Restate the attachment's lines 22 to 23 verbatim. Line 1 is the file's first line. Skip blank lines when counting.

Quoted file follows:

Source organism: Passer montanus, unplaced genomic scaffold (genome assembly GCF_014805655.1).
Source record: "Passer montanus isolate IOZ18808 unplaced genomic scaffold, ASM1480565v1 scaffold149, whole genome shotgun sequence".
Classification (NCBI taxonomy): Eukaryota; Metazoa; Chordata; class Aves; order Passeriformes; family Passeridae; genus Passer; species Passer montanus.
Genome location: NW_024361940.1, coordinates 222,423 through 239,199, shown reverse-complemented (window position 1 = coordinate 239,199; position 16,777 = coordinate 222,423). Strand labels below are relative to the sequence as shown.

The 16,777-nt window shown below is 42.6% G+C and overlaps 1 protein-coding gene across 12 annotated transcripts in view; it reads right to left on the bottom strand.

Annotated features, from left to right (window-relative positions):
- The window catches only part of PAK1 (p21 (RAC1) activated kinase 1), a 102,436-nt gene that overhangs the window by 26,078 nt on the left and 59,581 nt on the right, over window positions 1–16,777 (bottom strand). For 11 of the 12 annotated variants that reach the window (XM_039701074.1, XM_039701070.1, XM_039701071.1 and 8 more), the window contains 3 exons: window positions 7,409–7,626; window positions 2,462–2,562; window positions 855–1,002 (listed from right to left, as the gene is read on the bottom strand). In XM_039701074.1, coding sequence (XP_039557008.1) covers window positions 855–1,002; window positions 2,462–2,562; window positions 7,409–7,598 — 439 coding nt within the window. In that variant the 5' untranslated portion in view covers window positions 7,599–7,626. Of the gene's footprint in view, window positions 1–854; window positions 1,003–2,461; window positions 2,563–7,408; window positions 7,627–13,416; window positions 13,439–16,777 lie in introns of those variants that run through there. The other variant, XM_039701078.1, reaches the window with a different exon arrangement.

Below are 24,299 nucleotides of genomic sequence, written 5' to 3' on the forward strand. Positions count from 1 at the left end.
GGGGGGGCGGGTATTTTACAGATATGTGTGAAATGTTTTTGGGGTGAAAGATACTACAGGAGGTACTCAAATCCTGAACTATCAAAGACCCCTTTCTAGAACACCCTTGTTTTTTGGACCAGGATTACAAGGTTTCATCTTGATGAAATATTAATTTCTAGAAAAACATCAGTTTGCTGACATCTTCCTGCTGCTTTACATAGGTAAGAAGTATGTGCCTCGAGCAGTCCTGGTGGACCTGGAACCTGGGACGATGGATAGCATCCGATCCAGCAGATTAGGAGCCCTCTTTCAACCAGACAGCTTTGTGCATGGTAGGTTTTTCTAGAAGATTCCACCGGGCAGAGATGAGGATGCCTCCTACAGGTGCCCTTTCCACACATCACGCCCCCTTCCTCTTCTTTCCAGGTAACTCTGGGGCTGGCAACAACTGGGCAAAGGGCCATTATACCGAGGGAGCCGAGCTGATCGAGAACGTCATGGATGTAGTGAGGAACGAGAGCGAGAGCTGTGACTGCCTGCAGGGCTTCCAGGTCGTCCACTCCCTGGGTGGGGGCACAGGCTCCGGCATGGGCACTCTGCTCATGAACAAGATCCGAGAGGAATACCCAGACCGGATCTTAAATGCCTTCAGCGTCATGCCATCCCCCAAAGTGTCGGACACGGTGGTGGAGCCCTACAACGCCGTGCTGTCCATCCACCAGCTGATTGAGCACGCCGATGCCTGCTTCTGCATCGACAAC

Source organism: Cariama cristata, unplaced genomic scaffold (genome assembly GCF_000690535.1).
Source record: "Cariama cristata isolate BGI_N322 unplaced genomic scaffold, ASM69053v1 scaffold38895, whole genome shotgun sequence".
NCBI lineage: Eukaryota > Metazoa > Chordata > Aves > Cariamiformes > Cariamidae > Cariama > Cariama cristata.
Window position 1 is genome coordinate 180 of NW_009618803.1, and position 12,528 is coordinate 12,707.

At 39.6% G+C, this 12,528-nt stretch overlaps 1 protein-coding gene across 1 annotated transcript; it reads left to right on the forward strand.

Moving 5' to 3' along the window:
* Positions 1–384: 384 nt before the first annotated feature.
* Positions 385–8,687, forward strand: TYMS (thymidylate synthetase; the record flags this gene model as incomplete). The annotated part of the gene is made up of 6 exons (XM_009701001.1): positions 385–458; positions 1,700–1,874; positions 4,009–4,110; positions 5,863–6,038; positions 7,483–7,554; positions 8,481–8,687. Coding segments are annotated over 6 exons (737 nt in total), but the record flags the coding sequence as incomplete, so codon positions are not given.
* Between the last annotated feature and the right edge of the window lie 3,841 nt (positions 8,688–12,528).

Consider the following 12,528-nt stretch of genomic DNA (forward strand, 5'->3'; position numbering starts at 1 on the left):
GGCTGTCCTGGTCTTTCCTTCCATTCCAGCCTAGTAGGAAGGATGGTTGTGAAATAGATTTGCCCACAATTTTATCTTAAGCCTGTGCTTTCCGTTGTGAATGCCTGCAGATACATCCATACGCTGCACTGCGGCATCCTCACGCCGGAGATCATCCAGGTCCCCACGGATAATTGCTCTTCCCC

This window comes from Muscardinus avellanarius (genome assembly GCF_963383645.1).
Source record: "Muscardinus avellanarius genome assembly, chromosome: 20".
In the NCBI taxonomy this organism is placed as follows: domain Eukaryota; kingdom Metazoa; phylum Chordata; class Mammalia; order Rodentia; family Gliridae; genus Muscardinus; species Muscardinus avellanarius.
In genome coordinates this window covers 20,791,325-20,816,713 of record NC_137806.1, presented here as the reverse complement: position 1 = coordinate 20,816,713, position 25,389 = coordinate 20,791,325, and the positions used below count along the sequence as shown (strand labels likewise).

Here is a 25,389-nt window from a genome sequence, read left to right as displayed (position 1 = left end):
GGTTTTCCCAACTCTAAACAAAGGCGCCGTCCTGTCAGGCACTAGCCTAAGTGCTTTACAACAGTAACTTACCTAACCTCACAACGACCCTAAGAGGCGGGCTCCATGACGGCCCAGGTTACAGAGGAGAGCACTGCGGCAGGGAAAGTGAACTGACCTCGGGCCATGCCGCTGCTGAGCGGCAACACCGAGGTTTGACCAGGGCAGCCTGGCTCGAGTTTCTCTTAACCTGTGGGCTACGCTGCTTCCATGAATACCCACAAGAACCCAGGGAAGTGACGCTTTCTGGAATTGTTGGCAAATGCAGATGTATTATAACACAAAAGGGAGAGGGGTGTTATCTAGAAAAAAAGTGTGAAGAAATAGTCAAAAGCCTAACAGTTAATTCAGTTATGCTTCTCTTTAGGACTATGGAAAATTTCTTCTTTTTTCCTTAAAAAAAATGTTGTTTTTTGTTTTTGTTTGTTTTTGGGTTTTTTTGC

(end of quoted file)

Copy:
Source record: "Muscardinus avellanarius genome assembly, chromosome: 20".
In the NCBI taxonomy this organism is placed as follows: domain Eukaryota; kingdom Metazoa; phylum Chordata; class Mammalia; order Rodentia; family Gliridae; genus Muscardinus; species Muscardinus avellanarius.